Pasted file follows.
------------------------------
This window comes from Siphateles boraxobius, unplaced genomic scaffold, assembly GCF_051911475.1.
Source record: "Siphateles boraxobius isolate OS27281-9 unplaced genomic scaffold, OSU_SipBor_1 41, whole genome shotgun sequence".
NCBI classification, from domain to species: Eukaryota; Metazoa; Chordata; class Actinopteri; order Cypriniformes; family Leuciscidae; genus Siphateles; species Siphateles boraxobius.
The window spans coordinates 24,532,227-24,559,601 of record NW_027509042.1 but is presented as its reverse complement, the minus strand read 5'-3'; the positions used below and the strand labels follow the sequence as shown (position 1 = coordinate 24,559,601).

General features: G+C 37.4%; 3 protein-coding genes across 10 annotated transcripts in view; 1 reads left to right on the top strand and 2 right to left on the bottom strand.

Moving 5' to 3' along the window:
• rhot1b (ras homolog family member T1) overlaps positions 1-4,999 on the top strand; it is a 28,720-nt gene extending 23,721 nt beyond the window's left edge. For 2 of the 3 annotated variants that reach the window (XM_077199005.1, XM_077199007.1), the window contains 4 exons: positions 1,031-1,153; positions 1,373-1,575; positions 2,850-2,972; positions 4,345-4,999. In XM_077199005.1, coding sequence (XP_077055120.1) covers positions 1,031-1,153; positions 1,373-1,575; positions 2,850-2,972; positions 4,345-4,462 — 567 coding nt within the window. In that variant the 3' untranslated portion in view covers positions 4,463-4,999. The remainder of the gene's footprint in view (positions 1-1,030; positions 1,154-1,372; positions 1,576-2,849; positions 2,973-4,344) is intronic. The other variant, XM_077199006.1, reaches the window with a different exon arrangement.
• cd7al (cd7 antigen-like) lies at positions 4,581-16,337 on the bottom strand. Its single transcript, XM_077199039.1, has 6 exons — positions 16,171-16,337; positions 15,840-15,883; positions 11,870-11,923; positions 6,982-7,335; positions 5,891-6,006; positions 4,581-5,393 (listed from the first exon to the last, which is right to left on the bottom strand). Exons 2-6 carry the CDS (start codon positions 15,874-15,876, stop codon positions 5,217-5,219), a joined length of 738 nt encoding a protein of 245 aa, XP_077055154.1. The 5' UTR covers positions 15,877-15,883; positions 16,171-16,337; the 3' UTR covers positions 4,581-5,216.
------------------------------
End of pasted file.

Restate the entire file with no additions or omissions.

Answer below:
This window comes from Siphateles boraxobius, unplaced genomic scaffold, assembly GCF_051911475.1.
Source record: "Siphateles boraxobius isolate OS27281-9 unplaced genomic scaffold, OSU_SipBor_1 41, whole genome shotgun sequence".
NCBI classification, from domain to species: Eukaryota; Metazoa; Chordata; class Actinopteri; order Cypriniformes; family Leuciscidae; genus Siphateles; species Siphateles boraxobius.
The window spans coordinates 24,532,227-24,559,601 of record NW_027509042.1 but is presented as its reverse complement, the minus strand read 5'-3'; the positions used below and the strand labels follow the sequence as shown (position 1 = coordinate 24,559,601).

General features: G+C 37.4%; 3 protein-coding genes across 10 annotated transcripts in view; 1 reads left to right on the top strand and 2 right to left on the bottom strand.

Moving 5' to 3' along the window:
• rhot1b (ras homolog family member T1) overlaps positions 1-4,999 on the top strand; it is a 28,720-nt gene extending 23,721 nt beyond the window's left edge. For 2 of the 3 annotated variants that reach the window (XM_077199005.1, XM_077199007.1), the window contains 4 exons: positions 1,031-1,153; positions 1,373-1,575; positions 2,850-2,972; positions 4,345-4,999. In XM_077199005.1, coding sequence (XP_077055120.1) covers positions 1,031-1,153; positions 1,373-1,575; positions 2,850-2,972; positions 4,345-4,462 — 567 coding nt within the window. In that variant the 3' untranslated portion in view covers positions 4,463-4,999. The remainder of the gene's footprint in view (positions 1-1,030; positions 1,154-1,372; positions 1,576-2,849; positions 2,973-4,344) is intronic. The other variant, XM_077199006.1, reaches the window with a different exon arrangement.
• cd7al (cd7 antigen-like) lies at positions 4,581-16,337 on the bottom strand. Its single transcript, XM_077199039.1, has 6 exons — positions 16,171-16,337; positions 15,840-15,883; positions 11,870-11,923; positions 6,982-7,335; positions 5,891-6,006; positions 4,581-5,393 (listed from the first exon to the last, which is right to left on the bottom strand). Exons 2-6 carry the CDS (start codon positions 15,874-15,876, stop codon positions 5,217-5,219), a joined length of 738 nt encoding a protein of 245 aa, XP_077055154.1. The 5' UTR covers positions 15,877-15,883; positions 16,171-16,337; the 3' UTR covers positions 4,581-5,216.